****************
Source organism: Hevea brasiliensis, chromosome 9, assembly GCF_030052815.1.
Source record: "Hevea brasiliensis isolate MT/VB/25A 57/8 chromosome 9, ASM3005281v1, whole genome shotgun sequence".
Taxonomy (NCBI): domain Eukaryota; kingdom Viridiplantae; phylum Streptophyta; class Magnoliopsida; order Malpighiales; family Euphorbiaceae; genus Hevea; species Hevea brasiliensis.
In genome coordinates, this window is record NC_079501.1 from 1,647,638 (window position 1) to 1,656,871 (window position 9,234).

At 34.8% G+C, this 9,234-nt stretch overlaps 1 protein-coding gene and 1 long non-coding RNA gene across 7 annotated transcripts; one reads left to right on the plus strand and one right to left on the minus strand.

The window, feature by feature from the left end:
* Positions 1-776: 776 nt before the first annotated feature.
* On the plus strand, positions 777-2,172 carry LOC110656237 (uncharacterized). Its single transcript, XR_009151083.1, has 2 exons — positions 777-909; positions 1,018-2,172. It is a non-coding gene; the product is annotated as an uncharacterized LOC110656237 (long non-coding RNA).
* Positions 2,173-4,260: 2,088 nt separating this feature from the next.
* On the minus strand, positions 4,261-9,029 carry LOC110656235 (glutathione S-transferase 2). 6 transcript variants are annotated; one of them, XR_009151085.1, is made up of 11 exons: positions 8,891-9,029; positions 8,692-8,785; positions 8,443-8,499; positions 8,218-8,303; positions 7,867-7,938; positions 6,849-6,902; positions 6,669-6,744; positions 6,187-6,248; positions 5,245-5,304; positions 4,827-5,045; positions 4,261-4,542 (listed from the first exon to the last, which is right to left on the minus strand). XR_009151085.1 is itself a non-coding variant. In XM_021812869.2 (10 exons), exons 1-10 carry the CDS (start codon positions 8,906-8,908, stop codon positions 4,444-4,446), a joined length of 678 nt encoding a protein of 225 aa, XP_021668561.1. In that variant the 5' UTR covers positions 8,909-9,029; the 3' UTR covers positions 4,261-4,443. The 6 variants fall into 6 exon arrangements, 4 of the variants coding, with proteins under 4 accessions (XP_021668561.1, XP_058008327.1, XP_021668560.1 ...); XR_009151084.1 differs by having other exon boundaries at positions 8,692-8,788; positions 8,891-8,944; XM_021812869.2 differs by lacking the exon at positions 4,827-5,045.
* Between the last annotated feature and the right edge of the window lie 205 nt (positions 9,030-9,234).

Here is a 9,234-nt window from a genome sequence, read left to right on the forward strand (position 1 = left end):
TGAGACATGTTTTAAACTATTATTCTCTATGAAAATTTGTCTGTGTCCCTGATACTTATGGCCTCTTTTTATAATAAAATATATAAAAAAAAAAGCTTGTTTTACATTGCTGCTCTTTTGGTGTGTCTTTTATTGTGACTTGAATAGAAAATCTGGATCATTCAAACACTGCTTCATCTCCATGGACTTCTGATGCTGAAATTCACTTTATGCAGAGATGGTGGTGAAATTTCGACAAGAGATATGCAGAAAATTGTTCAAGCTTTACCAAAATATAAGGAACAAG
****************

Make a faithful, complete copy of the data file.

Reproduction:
Source organism: Hevea brasiliensis, chromosome 9, assembly GCF_030052815.1.
Source record: "Hevea brasiliensis isolate MT/VB/25A 57/8 chromosome 9, ASM3005281v1, whole genome shotgun sequence".
Taxonomy (NCBI): domain Eukaryota; kingdom Viridiplantae; phylum Streptophyta; class Magnoliopsida; order Malpighiales; family Euphorbiaceae; genus Hevea; species Hevea brasiliensis.
In genome coordinates, this window is record NC_079501.1 from 1,647,638 (window position 1) to 1,656,871 (window position 9,234).

At 34.8% G+C, this 9,234-nt stretch overlaps 1 protein-coding gene and 1 long non-coding RNA gene across 7 annotated transcripts; one reads left to right on the plus strand and one right to left on the minus strand.

The window, feature by feature from the left end:
* Positions 1-776: 776 nt before the first annotated feature.
* On the plus strand, positions 777-2,172 carry LOC110656237 (uncharacterized). Its single transcript, XR_009151083.1, has 2 exons — positions 777-909; positions 1,018-2,172. It is a non-coding gene; the product is annotated as an uncharacterized LOC110656237 (long non-coding RNA).
* Positions 2,173-4,260: 2,088 nt separating this feature from the next.
* On the minus strand, positions 4,261-9,029 carry LOC110656235 (glutathione S-transferase 2). 6 transcript variants are annotated; one of them, XR_009151085.1, is made up of 11 exons: positions 8,891-9,029; positions 8,692-8,785; positions 8,443-8,499; positions 8,218-8,303; positions 7,867-7,938; positions 6,849-6,902; positions 6,669-6,744; positions 6,187-6,248; positions 5,245-5,304; positions 4,827-5,045; positions 4,261-4,542 (listed from the first exon to the last, which is right to left on the minus strand). XR_009151085.1 is itself a non-coding variant. In XM_021812869.2 (10 exons), exons 1-10 carry the CDS (start codon positions 8,906-8,908, stop codon positions 4,444-4,446), a joined length of 678 nt encoding a protein of 225 aa, XP_021668561.1. In that variant the 5' UTR covers positions 8,909-9,029; the 3' UTR covers positions 4,261-4,443. The 6 variants fall into 6 exon arrangements, 4 of the variants coding, with proteins under 4 accessions (XP_021668561.1, XP_058008327.1, XP_021668560.1 ...); XR_009151084.1 differs by having other exon boundaries at positions 8,692-8,788; positions 8,891-8,944; XM_021812869.2 differs by lacking the exon at positions 4,827-5,045.
* Between the last annotated feature and the right edge of the window lie 205 nt (positions 9,030-9,234).

Here is a 9,234-nt window from a genome sequence, read left to right on the forward strand (position 1 = left end):
TGAGACATGTTTTAAACTATTATTCTCTATGAAAATTTGTCTGTGTCCCTGATACTTATGGCCTCTTTTTATAATAAAATATATAAAAAAAAAAGCTTGTTTTACATTGCTGCTCTTTTGGTGTGTCTTTTATTGTGACTTGAATAGAAAATCTGGATCATTCAAACACTGCTTCATCTCCATGGACTTCTGATGCTGAAATTCACTTTATGCAGAGATGGTGGTGAAATTTCGACAAGAGATATGCAGAAAATTGTTCAAGCTTTACCAAAATATAAGGAACAAG